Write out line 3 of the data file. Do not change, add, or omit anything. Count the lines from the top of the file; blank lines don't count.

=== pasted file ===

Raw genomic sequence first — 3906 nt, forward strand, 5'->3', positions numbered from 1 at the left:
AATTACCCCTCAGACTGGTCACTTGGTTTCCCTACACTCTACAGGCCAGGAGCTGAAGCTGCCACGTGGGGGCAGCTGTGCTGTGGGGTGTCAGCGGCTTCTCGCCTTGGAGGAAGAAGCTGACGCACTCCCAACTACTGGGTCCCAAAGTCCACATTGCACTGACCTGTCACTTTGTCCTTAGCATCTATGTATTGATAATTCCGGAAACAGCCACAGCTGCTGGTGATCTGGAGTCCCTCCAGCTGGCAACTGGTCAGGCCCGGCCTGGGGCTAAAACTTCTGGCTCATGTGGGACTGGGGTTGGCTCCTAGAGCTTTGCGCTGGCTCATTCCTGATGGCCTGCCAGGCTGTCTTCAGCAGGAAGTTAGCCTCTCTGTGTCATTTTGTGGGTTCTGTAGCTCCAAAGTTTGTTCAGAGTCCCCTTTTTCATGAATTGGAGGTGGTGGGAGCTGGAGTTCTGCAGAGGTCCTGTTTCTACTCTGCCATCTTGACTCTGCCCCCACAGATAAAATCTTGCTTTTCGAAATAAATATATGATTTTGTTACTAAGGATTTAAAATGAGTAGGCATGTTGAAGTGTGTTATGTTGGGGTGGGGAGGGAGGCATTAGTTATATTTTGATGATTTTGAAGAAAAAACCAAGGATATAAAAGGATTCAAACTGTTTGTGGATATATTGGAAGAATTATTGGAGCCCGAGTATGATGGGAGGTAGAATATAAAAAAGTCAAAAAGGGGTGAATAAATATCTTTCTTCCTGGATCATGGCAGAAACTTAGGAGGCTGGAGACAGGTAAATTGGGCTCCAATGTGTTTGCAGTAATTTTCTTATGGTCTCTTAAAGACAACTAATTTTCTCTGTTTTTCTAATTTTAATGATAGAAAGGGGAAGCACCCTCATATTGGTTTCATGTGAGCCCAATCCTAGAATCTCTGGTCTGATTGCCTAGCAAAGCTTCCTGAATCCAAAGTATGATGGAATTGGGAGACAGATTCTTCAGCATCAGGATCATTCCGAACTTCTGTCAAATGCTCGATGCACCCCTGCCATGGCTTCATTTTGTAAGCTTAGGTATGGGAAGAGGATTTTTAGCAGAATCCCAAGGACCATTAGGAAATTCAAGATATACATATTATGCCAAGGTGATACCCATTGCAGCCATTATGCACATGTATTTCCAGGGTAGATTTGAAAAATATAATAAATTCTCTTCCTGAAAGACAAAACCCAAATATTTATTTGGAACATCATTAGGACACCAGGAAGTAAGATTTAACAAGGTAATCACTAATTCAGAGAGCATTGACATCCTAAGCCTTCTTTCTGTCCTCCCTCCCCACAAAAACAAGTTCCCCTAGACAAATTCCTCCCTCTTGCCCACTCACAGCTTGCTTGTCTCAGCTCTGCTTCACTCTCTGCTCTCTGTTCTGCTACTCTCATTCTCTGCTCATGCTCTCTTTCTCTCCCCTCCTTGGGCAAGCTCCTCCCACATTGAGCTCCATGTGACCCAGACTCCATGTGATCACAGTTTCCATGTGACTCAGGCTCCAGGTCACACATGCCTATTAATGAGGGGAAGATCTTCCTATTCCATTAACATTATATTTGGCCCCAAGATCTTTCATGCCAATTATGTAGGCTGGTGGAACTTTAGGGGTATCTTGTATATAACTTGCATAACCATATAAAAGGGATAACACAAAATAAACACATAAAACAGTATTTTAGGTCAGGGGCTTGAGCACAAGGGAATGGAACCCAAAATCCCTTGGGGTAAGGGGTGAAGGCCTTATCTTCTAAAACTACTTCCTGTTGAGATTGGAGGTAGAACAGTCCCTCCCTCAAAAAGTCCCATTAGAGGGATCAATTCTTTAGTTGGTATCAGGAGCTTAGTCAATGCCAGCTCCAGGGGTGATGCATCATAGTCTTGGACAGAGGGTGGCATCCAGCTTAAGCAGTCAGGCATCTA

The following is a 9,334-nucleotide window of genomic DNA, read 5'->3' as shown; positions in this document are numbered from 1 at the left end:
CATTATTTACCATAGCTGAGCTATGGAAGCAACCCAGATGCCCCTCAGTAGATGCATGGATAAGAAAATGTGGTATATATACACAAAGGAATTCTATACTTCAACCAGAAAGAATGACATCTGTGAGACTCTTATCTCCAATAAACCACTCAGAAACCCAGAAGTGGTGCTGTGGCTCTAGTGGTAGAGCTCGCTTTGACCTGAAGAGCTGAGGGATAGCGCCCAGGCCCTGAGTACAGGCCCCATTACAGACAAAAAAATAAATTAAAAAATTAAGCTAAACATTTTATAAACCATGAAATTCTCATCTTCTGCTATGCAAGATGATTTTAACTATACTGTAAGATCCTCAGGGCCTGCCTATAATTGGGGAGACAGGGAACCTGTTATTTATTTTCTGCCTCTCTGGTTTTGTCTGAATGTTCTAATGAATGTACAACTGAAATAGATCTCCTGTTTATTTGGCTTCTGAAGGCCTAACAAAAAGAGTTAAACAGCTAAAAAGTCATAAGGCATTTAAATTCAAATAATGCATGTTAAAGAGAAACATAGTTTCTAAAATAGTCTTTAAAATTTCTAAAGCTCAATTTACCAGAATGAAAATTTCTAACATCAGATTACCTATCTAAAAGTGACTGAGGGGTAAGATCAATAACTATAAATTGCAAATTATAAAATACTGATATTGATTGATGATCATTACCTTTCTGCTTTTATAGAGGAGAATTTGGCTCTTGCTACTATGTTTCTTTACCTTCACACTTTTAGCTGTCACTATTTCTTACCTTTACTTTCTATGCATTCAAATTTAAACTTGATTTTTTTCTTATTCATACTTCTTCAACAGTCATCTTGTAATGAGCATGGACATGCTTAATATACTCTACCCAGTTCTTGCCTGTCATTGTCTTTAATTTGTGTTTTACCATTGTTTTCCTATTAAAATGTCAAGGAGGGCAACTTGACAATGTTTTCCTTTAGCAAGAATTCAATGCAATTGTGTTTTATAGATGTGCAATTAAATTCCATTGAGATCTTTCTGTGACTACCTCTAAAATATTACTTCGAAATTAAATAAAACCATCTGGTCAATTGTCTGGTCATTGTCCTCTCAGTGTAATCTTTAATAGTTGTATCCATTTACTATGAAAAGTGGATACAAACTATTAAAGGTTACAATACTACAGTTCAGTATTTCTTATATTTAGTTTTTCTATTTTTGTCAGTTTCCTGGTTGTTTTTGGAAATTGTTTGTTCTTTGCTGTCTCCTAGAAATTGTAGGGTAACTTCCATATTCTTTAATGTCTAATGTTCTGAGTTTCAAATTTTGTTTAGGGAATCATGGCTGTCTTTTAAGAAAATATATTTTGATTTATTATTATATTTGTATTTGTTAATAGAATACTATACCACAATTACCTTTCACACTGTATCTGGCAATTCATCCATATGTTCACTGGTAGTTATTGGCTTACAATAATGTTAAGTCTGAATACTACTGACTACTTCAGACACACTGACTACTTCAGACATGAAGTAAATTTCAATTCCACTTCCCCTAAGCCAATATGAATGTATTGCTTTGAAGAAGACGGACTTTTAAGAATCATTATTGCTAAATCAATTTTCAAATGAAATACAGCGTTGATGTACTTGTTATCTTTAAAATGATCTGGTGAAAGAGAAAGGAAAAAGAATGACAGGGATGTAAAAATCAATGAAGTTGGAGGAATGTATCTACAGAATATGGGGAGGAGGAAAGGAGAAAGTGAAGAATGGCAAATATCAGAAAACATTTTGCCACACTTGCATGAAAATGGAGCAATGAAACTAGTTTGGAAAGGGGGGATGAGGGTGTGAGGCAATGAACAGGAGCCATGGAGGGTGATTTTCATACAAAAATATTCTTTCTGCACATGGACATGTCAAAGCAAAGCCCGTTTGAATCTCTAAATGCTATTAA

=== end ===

The following is a 9,334-nucleotide window of genomic DNA, read 5'->3' as shown; positions in this document are numbered from 1 at the left end: